Only once we have dared to take the leap, which is, in fact, another way of saying that we dared to show up, live fully and manifest presence in Being, only then do we discover a most astonishing reality – what we thought was the universe’s benevolence was nothing more than our little ego’s rationalization that when we thrive and have no pain, no illness, and no death, we think the universe is benevolent. When calamities occur, we think it is bad. What meager nonsense! We discover something of untold beauty, namely that whatever happens, whether we are young or old, fresh or decrepit, smooth or wrinkled, healthy or sick, alive or about to die, an incredible, nameless sense of peace and love awaits us to be discovered, and that we are not just part of the universe, but we are, have always been, and will always be this universe unfolding, filled with love and awe-inspiring beauty. It is impossible to properly describe this awakening when we open ourselves up to this new dimension – as they say in Zen, we can only talk about the finger pointing to the moon, not the moon itself. For those inclined to read sacred texts, read the story of Job in the Bible, or the story of Arjuna in the Bhagavad Gita, just to name two among many, and you’ll know what I am trying to write about.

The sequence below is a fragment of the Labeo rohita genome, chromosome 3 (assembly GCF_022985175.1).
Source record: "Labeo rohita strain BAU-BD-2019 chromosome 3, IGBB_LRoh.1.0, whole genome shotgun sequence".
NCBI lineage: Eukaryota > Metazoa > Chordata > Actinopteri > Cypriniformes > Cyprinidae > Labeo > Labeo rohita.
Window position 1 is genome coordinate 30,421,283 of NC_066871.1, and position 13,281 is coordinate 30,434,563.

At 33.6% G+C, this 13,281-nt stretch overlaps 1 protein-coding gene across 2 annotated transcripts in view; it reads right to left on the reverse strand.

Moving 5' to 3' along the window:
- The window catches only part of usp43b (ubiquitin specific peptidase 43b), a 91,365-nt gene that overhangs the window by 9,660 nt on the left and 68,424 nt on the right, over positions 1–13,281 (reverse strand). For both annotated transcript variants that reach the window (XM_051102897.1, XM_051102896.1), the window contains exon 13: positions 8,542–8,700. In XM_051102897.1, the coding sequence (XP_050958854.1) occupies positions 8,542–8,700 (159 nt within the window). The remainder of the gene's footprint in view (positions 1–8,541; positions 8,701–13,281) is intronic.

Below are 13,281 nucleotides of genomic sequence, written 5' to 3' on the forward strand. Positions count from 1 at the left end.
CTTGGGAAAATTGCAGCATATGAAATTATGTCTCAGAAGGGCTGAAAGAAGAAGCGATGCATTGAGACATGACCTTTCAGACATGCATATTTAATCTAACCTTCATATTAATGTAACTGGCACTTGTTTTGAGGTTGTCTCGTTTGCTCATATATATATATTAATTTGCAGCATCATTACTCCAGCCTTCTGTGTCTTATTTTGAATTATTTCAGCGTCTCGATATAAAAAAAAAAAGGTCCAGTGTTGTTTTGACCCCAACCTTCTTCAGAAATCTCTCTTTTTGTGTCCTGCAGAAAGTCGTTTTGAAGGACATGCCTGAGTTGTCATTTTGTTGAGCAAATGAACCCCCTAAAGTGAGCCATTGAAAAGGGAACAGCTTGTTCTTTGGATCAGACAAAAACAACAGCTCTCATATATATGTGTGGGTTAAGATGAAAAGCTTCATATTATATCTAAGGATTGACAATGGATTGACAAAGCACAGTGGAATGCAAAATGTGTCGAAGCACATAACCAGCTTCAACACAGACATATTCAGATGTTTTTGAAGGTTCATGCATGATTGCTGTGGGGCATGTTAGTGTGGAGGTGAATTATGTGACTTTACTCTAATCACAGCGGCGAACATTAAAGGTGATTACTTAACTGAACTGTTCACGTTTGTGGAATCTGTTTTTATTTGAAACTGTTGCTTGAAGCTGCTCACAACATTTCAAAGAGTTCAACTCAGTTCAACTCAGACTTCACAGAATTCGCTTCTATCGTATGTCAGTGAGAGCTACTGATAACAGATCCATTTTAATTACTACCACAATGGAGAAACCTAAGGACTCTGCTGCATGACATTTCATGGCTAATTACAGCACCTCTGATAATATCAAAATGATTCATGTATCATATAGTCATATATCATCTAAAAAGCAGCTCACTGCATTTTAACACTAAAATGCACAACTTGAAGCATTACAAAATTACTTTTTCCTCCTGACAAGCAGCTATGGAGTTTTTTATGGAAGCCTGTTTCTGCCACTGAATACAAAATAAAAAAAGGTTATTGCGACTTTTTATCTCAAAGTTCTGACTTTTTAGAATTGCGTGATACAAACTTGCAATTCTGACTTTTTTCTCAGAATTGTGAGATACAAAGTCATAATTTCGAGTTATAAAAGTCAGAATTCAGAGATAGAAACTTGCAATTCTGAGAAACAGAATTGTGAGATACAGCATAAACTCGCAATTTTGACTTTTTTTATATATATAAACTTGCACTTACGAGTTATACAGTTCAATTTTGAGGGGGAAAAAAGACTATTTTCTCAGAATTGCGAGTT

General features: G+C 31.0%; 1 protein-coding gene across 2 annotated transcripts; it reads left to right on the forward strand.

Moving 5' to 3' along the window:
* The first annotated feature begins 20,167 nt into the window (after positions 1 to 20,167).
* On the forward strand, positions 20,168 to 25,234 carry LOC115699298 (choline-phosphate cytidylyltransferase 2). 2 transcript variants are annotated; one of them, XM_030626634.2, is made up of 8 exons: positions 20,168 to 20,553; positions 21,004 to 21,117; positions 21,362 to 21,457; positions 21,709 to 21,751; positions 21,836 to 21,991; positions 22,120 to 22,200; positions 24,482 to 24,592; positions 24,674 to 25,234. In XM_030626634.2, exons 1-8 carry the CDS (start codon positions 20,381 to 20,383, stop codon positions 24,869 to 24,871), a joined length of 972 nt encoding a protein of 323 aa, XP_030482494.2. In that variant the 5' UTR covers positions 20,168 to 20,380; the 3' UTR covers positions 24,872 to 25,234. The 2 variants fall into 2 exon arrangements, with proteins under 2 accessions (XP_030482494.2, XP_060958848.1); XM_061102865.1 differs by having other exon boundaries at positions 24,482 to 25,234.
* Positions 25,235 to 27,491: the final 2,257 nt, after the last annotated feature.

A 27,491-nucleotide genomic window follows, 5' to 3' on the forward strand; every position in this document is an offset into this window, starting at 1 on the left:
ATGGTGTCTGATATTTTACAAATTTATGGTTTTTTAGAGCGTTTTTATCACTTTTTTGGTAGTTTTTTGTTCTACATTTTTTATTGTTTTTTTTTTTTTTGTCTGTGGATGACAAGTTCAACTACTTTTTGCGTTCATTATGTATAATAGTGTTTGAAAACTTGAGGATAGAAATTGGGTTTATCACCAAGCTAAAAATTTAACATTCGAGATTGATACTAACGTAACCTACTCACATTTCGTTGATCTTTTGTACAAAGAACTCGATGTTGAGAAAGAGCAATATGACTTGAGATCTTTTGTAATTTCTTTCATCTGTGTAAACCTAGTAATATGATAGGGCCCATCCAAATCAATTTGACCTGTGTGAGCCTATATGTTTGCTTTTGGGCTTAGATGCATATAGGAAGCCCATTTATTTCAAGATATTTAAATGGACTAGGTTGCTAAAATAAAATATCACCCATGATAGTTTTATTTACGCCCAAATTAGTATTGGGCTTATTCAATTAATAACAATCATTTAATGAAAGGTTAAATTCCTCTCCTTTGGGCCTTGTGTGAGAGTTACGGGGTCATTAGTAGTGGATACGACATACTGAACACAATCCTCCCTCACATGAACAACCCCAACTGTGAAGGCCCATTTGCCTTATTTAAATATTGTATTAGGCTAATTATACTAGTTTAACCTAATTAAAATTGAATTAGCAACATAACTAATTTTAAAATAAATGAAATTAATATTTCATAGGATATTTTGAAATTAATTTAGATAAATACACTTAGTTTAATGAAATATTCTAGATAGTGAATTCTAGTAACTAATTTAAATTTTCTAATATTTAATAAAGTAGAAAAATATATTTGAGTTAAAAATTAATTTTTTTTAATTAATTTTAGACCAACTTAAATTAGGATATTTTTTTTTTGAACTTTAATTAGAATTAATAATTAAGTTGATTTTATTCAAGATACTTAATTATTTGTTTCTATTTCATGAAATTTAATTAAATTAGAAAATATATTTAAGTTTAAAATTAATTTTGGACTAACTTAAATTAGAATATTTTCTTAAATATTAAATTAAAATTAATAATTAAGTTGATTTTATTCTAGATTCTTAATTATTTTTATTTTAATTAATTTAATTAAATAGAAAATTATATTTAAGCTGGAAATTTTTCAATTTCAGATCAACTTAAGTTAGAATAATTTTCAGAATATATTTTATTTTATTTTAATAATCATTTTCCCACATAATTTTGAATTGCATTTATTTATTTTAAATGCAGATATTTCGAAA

Back to my student: How do you take that leap? You have to embrace the stark and painful darkness of absurdity and meaninglessness with curiosity, openness, acceptance, and love while making sure you consistently use your meditation tools and psychotherapy, if necessary, the proper way. Most people shy away from that precipice, often because they simply don’t have the tools to meet their mind’s depth, they don’t have the patience and dedication to walk that path, or they don’t have a teacher experienced enough to guide them through. Having a teacher with experience is essential because without him or her one can easily shatter under the barrage of dangerous weapons of our mind’s bad neighborhoods. Not surprising Jesus said: “Many are called, but few are chosen!” Who does not want that kind of liberation independent from circumstance? Yet who is prepared to put in the necessary training to make that more probable?